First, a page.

China's space tech behind Winter Olympics' opening ceremony precision

2022-02-08 14:46:27CGTN Editor : Zhao Li ECNS App Download
Special: 2022 Winter Olympics

Technologies used in Chinese space programs were sported in the visually impactful opening ceremony of Beijing's Winter Olympics, China Media Group (CMG) reported on Sunday.

The ceremony system was developed by the China Academy of Launch Vehicle Technology (CALT), which is similar to the active system China uses to launch rockets.

"We have the same operating system like what we have for the space project," said Ding Mingxiao, a project manager for the ground display system from CALT. "[The ceremony] resembles a large-scale space project."

According to Ding, the opening ceremony used three subsystems that took orders from the commander in chief, collecting and sending the real-time messages to the monitor system, which gives orders during the performance.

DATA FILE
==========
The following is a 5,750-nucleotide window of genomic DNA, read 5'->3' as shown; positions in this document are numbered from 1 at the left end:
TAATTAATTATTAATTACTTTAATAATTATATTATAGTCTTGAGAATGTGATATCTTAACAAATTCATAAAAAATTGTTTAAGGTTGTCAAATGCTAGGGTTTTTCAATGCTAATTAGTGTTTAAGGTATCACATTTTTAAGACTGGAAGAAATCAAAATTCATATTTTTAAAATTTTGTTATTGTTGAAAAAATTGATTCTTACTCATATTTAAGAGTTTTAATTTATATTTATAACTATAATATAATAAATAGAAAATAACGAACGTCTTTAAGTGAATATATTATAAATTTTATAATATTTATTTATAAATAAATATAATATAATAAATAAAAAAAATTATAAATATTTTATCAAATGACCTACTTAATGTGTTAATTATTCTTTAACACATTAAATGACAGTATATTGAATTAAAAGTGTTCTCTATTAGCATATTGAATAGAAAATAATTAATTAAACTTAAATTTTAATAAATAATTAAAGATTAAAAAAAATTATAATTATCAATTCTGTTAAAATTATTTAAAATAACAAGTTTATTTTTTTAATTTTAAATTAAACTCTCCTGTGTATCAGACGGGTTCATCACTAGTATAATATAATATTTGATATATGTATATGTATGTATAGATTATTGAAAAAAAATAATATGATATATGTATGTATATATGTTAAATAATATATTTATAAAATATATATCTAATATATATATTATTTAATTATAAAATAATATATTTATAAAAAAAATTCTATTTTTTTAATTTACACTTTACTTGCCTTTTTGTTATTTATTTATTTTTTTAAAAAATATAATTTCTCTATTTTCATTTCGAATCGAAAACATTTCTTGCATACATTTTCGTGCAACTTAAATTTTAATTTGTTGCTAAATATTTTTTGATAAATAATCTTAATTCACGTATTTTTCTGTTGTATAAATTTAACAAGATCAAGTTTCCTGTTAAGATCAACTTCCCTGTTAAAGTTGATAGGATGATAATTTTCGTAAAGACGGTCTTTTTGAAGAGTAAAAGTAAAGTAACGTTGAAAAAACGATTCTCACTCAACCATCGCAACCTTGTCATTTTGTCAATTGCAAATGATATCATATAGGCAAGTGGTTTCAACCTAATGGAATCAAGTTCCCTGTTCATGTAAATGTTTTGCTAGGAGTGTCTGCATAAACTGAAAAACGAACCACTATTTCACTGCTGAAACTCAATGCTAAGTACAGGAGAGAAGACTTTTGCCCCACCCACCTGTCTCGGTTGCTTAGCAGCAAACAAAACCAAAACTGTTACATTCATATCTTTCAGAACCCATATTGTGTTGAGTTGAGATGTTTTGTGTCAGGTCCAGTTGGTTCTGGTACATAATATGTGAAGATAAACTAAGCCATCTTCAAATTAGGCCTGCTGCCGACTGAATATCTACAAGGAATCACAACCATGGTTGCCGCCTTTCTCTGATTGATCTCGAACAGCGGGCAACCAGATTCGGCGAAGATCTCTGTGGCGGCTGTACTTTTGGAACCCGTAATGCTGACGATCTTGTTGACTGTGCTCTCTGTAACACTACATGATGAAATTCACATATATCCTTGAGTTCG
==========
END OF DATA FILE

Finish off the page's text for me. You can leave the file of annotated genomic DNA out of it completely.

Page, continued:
Olympic rings "unboxing" wows viewers

One of the highlights at the opening ceremony was when giant Olympic rings were lifted out off an LED box shaped like a block of ice. Bathed in blue light, the box was lifted on stage covered with LED screens.

The lights on the LED screens changed simultaneously as the rings were pulled up from the box, giving the audience a visual illusion that the rings were carved from a real block of ice.

The Olympic rings spanned 143 square meters and weighed 3.2 tonnes. Meanwhile, the 400-tonne stage expands 22 meters long, seven meters wide and 10 meters high, and can be fully raised in 43 seconds.

"The capability to control such massive capacity needs to be more precise. The challenges are more complex," said He Guanjie, another project manager.

For great visual effects and without scrimping on safety, the researchers at CALT designed the Olympic rings to be robust enough to resist strong winds but still lightweight enough to lift. They also prepared backups for each of the LED beads on the screens, ready to be switched out in no time to ensure a smooth and worry-free showcase.

"The mechanism on the ground must seamlessly coordinate with lights, audio and videos. The margin of error for all the mechanisms can be limited in one millimeter," said He.

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